You have to give credit to Miliband: for someone who apparently secretly held anti-war views, he sure can talk bollocks at length in the chamber in an ultimately successful attempt to stop the perfidious Conservatives from opportunistically whacking Labour about over Iraq. That, in a nutshell, is the real government argument against an inquiry now, and one which some unsubtle MPs even made directly against the Conservatives. All four of Miliband's arguments are completely spurious: the first on the basis that this inquiry will if the government has its way never happen, especially as there continues to be no end in sight to the occupation whatsoever; the second, breathtakingly, for the exact opposite reason that Miliband states, concerning the uprising in Basra, where our troops are not involved, showing just deep these important operations actually go; the third, the idea being that the military has learned on the job is valid if you consider that there haven't been any abuse scandals since the early days of the war, when it's actually always been the government itself and its complete lack of influence over the American policy which really needs to be answered for; and the last is utterly redundant because up until recently the government was arguing against any further inquiries because the four themselves had been wholly sufficient!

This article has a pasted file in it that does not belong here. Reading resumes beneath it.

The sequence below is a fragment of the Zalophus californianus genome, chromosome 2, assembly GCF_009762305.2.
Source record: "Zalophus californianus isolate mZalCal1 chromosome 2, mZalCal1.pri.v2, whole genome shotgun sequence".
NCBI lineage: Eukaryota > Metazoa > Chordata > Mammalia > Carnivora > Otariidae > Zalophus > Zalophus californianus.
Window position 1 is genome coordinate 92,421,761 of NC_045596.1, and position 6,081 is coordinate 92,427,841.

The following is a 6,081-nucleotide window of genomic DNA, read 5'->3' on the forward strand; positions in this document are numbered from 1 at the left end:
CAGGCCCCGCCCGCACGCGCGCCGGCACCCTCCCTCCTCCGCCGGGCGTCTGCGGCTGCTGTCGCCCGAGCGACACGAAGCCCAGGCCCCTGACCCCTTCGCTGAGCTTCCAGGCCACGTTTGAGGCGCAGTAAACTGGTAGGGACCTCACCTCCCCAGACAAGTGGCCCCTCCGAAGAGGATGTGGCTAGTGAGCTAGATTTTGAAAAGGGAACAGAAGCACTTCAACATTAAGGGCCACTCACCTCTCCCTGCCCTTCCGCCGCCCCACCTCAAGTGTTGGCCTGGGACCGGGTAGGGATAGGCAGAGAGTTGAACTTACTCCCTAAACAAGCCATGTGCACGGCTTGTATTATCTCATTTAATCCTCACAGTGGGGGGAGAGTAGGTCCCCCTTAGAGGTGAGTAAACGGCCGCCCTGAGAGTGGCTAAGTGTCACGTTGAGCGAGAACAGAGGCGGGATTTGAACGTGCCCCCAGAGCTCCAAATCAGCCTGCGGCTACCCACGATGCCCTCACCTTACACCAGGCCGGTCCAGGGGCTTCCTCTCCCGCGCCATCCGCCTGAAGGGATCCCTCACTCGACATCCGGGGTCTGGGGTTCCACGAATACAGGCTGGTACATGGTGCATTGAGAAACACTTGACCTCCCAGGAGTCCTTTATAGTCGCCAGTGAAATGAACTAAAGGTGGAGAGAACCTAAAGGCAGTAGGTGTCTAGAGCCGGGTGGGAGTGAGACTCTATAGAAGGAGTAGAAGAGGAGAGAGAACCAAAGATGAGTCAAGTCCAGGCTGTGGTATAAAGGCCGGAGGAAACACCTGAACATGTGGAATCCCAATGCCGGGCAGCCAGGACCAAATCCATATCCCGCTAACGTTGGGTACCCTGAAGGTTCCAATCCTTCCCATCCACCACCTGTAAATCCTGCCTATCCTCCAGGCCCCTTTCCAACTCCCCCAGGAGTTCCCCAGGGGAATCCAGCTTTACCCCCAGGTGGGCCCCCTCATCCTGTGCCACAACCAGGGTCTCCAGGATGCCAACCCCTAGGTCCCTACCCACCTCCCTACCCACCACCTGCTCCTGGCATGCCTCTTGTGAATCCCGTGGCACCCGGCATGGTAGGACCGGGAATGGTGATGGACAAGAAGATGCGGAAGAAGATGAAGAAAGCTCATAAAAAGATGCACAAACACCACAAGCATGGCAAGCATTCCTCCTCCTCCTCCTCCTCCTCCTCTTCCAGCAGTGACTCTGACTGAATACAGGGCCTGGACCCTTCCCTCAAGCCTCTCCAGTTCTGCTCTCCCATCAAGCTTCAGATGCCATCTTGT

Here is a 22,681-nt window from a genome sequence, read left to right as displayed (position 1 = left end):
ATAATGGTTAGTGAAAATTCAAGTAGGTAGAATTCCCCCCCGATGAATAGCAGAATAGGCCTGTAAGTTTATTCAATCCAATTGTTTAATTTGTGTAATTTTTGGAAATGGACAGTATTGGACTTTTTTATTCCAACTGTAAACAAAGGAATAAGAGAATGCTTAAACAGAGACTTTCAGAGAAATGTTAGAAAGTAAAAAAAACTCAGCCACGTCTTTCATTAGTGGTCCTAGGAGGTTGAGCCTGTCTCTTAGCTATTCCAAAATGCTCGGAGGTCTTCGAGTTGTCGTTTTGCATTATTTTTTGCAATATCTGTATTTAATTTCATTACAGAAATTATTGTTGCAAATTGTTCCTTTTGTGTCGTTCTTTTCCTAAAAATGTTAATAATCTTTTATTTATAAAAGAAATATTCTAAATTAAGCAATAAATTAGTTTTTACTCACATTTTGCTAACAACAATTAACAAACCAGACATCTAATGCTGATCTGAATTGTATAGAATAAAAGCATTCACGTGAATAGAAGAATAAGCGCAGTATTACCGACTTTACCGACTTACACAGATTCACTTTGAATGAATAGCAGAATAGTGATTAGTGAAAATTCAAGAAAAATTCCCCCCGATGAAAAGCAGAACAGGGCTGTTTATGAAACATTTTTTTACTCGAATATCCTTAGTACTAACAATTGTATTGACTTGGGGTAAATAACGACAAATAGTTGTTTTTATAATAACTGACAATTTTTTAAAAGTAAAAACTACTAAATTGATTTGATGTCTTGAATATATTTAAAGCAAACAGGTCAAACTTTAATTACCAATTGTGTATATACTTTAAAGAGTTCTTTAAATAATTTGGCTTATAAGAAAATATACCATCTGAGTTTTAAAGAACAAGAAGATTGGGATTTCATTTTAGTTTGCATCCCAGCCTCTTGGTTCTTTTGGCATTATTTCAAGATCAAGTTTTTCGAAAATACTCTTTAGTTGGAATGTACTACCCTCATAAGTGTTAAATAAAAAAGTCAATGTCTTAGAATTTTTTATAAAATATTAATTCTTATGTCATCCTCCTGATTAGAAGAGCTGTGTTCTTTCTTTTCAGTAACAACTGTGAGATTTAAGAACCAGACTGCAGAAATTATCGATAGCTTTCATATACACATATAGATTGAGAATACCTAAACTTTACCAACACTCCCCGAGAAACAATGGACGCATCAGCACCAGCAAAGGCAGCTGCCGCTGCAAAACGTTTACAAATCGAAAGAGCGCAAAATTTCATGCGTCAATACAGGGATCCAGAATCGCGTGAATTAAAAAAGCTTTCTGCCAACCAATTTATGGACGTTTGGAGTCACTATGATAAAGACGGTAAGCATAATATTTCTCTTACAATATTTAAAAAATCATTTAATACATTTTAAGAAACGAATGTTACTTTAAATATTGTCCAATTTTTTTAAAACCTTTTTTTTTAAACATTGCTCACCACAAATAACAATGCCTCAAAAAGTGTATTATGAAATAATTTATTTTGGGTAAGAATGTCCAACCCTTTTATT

To be fair to some of the MPs, they make all these points and more along the way, repeatedly interrupting Miliband and his pathetic justifications. The real rhetorical gymnastics was being performed by the loyalist Labour backbenchers who want an inquiry but have no intentions of letting the Tories be the ones who take the credit for forcing one; hence why Mike Gapes and others have stood up and said they won't support an inquiry that doesn't also look back over the decades and examine policy over Iraq since Domesday. This enables them to whack the Tories over their arming and courting of Saddam whilst meaning that they can still profess to support an inquiry in principle, just not a Conservative one. That such an inquiry would be potentially as endless as the Bloody Sunday fiasco, and that it would take years before anything was actually published, let alone any lessons learned doesn't seem to matter to the loyalists while it allows them to oppose the Conservatives. It's difficult to agree with Michael Howard, but the Scott Inquiry, limited as that was, has dealt with the arms-to-Iraq scandal for now; it's ridiculous to dredge that up again when what is of real concern is what happened from 2001 up until the present day. What it does allow is for the Labour loyalists who actually want an inquiry but don't want to damage the government any further at the moment to keep a clean conscience. Forget about learning from the mistakes of the past, what's more important and what always will be more important is the party's public standing, rock bottom as it deservedly is.